open_by_handle_at and CVE-2020-35501
sgrubb at redhat.com
Thu Feb 25 22:14:38 UTC 2021
There was an announcement on the oss-security mail list a week ago:
regarding auditing of the open_by_handle_at system call. They are using a
rule like this:
-a always,exit -F path=/path/to/file -F perm=wr
and expecting that we have an audit record when opened using the
name_to_handle_at/open_by_handle_at syscall pair.
I run a study of my system by adding audit rules for each of the syscalls.
What I found was that the name_to_handle_at seems to be used by systemd and
it only passes a relative file name. This makes the audit event next to
And interestingly I have no events for open_by_handle_at in spite of systemd
preparing to use it. So, I don't have any idea what the audit event would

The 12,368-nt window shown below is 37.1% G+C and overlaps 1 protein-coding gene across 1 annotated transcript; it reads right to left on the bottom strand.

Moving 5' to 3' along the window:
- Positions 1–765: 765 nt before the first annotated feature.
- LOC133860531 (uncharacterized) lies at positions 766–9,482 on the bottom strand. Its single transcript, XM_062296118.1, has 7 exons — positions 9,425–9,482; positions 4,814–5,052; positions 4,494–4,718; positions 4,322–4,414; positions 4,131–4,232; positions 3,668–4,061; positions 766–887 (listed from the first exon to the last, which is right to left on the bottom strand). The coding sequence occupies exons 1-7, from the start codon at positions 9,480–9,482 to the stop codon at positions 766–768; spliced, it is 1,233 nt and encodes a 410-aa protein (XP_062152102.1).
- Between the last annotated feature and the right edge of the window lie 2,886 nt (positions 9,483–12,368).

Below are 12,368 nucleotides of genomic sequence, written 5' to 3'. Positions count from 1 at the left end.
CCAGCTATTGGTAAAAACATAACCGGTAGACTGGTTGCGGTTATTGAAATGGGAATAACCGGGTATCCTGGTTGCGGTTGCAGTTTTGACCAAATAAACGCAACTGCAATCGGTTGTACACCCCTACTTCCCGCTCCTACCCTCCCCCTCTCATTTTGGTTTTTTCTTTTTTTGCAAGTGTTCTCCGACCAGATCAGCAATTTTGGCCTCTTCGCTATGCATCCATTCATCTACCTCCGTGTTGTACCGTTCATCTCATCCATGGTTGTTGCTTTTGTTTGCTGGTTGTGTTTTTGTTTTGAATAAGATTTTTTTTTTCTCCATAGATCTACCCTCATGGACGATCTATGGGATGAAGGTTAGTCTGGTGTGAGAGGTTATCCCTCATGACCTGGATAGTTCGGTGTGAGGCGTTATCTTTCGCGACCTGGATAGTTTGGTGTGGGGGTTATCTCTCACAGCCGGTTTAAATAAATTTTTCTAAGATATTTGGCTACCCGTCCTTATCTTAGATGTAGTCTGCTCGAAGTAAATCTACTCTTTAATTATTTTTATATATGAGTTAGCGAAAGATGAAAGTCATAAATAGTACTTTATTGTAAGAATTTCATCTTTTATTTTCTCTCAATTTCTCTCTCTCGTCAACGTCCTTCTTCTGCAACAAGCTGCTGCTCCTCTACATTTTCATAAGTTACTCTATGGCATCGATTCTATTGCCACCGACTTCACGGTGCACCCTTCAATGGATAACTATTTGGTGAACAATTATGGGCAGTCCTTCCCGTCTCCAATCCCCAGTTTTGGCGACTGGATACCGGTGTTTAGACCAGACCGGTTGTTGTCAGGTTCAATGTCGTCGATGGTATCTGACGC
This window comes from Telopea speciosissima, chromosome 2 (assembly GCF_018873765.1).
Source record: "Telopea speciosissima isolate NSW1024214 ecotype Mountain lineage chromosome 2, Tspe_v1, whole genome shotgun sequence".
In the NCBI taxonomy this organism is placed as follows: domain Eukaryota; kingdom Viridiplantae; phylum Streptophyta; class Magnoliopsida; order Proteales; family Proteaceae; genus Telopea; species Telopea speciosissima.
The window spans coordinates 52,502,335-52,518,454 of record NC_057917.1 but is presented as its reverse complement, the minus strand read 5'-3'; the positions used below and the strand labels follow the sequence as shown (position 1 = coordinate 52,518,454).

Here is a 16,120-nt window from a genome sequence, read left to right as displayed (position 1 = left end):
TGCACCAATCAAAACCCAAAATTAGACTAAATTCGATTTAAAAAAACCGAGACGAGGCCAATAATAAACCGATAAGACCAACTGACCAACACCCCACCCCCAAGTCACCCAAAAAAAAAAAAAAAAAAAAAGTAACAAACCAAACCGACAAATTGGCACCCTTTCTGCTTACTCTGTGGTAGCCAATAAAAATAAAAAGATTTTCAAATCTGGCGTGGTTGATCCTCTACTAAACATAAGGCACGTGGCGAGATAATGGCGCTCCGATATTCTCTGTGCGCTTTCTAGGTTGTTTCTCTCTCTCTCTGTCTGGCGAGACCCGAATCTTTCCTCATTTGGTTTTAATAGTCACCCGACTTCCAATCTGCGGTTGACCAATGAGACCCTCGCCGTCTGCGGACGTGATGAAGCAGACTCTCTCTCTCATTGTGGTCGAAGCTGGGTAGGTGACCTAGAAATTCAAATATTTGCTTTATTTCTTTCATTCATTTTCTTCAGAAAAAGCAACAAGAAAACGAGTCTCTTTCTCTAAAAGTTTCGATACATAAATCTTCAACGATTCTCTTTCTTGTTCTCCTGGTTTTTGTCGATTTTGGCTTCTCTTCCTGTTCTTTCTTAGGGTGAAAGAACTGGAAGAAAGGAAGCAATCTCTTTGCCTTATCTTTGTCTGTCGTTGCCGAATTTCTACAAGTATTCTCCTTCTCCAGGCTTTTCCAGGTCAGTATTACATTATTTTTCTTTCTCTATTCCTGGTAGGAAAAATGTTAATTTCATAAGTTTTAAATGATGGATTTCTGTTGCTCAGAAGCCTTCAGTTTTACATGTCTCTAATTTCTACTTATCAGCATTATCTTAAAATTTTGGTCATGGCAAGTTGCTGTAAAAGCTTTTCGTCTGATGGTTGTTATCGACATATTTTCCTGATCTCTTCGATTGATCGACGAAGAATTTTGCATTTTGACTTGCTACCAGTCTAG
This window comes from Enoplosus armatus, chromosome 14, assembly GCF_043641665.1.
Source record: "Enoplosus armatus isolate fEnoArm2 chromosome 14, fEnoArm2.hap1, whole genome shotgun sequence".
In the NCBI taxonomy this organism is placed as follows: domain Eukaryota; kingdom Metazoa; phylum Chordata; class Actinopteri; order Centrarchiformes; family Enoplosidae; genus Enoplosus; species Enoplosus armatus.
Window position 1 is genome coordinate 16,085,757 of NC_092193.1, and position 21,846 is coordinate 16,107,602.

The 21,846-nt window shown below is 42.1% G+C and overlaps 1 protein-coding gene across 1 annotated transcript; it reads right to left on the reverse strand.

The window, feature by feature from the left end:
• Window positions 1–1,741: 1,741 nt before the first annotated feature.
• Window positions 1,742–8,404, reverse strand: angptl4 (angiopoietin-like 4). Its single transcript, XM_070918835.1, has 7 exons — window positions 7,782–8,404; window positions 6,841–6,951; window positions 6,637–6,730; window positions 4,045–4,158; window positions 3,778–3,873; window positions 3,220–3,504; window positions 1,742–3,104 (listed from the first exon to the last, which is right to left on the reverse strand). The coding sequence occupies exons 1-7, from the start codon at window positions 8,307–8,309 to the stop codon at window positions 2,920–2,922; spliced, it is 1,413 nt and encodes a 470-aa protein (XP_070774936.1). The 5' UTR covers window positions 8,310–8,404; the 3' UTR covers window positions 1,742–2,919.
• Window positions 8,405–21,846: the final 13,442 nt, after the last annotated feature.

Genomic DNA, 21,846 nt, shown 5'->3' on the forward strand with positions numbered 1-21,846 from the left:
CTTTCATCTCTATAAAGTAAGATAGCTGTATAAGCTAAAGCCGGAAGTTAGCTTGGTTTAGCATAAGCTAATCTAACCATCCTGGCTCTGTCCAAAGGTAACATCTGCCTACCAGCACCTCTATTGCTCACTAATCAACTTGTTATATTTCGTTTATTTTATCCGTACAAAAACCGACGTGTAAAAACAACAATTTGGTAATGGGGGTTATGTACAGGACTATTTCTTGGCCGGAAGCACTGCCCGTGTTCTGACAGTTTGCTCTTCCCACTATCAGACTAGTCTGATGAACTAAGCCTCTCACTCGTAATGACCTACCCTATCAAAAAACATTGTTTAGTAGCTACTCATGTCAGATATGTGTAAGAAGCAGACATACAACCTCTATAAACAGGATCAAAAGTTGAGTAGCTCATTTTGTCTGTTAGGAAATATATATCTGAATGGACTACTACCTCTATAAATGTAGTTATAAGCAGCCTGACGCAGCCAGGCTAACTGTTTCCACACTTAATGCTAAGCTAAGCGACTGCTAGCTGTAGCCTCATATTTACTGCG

In any event, they are asking what upstream audit is going to do about this?
In looking into open_by_handle_at, I found that it was used in an exploit
against docker some time ago where it was possible to bruteforce the handle.
Of cource you need CAP_DAC_READ_SEARCH to call it.
I think we should do something, not sure what. Simply adding the syscall to
the open perms machinery will get an event, but probably nothing usable. You
could at least see who is doing it and with what program.
In the meantime, people can use the syscall rules to audit for any occurance.
I think the default rules do include it.
More information about the Linux-audit